Collaboration has long been of considerable interest to both designers and researchers in the CHI and CSCW communities.  This paper contributes to this discussion by proposing the concept of network communities as a new genre of collaboration for this discussion.  Network communities are robust and persistent communities based on a sense of locality that spans both the virtual and physical worlds of their users.  They are a technosocial construct that requires understanding of both the technology and sociality embodying them.  We consider several familiar systems as well as historical antecedents to describe the affordances these systems offer their community of users.  Based on our own experience as designers, users and researchers of a variety of network communites, we extend this initial design space along three dimensions: the boundary negotiations between real and virtual worlds, support for social rhythms and the emergence and development of community.  Finally we offer implications for designers, researchers and community members based on our findings.
 
 

"DESIGN FOR NETWORK COMMUNITIES"

Mynatt, Adler, Ito, O'Day
Annual Conference on Human Factors in Computing Systems. 1997

ABSTRACT

Collaboration has long been of considerable interest in the CHI community.  This paper proposes and explores the concept of network communities as a crucial part of this discussion.  Network communites are a form of technology-mediated environment that fosters a sense of community among users.  We consider several familiar systems and describe the shared characteristics these systems have developed to deal with critical concerns of collaboration.  Based on our own experience as designers and users of a variety of network communities, we extend this initial design space along three dimensions: the articulation of a persistent sense of location, the boundary tensions between real and virtual worlds, and the emergence and evolution of community.

  [pdf version] (ACM pay-per-view access)
 
 

"NETWORK LOCALITIES"

Ito
Under Review

Arguing against a notion of globalization as cultural homogenization, this paper suggests that mass media and communication technologies provide opportunities for the production of localized sociocultural difference.  In particular, it advocates for anthropological attention to localities that span geographic space, and proposes a notion of "network locality," as a way of looking at niche affiliations and communities that are enabled by networking infrastructures.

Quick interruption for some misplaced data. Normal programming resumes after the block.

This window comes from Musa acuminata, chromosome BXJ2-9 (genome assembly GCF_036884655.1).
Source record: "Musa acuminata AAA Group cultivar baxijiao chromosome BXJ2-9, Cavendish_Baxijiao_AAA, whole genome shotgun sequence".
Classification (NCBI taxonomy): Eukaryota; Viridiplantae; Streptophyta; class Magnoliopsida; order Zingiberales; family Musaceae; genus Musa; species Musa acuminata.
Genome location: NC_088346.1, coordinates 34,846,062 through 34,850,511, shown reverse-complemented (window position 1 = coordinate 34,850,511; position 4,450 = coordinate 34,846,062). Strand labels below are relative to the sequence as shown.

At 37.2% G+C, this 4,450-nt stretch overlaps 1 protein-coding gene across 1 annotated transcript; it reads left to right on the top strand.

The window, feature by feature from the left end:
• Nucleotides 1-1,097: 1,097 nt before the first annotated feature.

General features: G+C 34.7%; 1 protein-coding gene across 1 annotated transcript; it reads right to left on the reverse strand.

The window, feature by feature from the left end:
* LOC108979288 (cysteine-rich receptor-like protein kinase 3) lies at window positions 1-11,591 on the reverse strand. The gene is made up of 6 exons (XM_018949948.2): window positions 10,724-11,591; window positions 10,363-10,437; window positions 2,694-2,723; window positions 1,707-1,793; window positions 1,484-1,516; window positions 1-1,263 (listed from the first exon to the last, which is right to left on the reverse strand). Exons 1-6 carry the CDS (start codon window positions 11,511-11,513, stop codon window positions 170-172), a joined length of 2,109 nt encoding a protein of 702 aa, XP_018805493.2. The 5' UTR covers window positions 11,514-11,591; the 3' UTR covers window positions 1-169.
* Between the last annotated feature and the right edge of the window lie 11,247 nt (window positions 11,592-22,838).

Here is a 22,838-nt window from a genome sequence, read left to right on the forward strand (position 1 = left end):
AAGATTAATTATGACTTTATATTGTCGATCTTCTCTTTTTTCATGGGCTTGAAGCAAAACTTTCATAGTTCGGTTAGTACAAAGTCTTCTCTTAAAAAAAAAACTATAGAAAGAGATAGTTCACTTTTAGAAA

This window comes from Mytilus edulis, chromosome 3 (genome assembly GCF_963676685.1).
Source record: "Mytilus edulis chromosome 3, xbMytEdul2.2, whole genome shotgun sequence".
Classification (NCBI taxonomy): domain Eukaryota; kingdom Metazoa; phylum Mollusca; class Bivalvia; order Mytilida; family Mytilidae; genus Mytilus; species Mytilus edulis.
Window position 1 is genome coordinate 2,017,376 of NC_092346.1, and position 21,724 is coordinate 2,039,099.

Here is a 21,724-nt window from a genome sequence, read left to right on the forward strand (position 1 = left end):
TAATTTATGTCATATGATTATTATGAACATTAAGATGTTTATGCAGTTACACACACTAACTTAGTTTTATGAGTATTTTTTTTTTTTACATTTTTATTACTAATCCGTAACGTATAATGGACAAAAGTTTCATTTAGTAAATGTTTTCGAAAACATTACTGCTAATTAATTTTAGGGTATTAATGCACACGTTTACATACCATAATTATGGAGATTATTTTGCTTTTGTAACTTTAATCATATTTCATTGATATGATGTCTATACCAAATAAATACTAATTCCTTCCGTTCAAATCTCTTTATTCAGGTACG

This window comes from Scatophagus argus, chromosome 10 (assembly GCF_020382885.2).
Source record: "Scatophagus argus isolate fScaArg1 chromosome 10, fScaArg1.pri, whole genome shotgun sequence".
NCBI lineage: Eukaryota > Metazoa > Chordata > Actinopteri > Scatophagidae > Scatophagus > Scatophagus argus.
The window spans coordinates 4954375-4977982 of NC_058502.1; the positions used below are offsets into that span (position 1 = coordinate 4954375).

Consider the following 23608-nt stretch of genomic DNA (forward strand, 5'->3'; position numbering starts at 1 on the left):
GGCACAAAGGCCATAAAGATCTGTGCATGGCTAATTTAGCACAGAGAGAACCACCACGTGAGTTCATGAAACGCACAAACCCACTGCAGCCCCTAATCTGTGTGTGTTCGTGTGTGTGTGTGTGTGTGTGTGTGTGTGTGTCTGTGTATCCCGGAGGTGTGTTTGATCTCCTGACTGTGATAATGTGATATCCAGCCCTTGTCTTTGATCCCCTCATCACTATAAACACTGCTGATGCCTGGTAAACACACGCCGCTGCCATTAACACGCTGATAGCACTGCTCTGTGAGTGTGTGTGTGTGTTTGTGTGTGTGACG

The paper proceeds in three sections, where arguments are made through three different ethnographic cases.  In the first section, the paper argues for the importance of decoupling a notion of the local from a necessarily geographic referent, and proposes looking at technological infrastructures as sites for the production of locality. A concept of "network locality" is proposed as a way of describing local places and identifications constructed upon media infrastructures. A case study of the infrastructure of an Internet gaming community illustrates the role of computational infrastructure in supporting localization.  In the second section, network localities are tied to the production of new forms of sociocultural difference.  The paper presents a case study of SeniorNet, a US-centered network of computer using senior citizens, that demonstrates how information infrastructures support the proliferation of technologically localized niche communities and identifications.  In the final section, as a contrast to the focus on Internet communities, the paper looks at how network localities support niche affiliations through mass mediation and capitalist exchange rather than interpersonal interaction.  A case study of a child’s engagement with a computer game is presented as an example of a "faceless locality" where affiliation is mediated by commodities as well as technological infrastructure.

 [pdf version]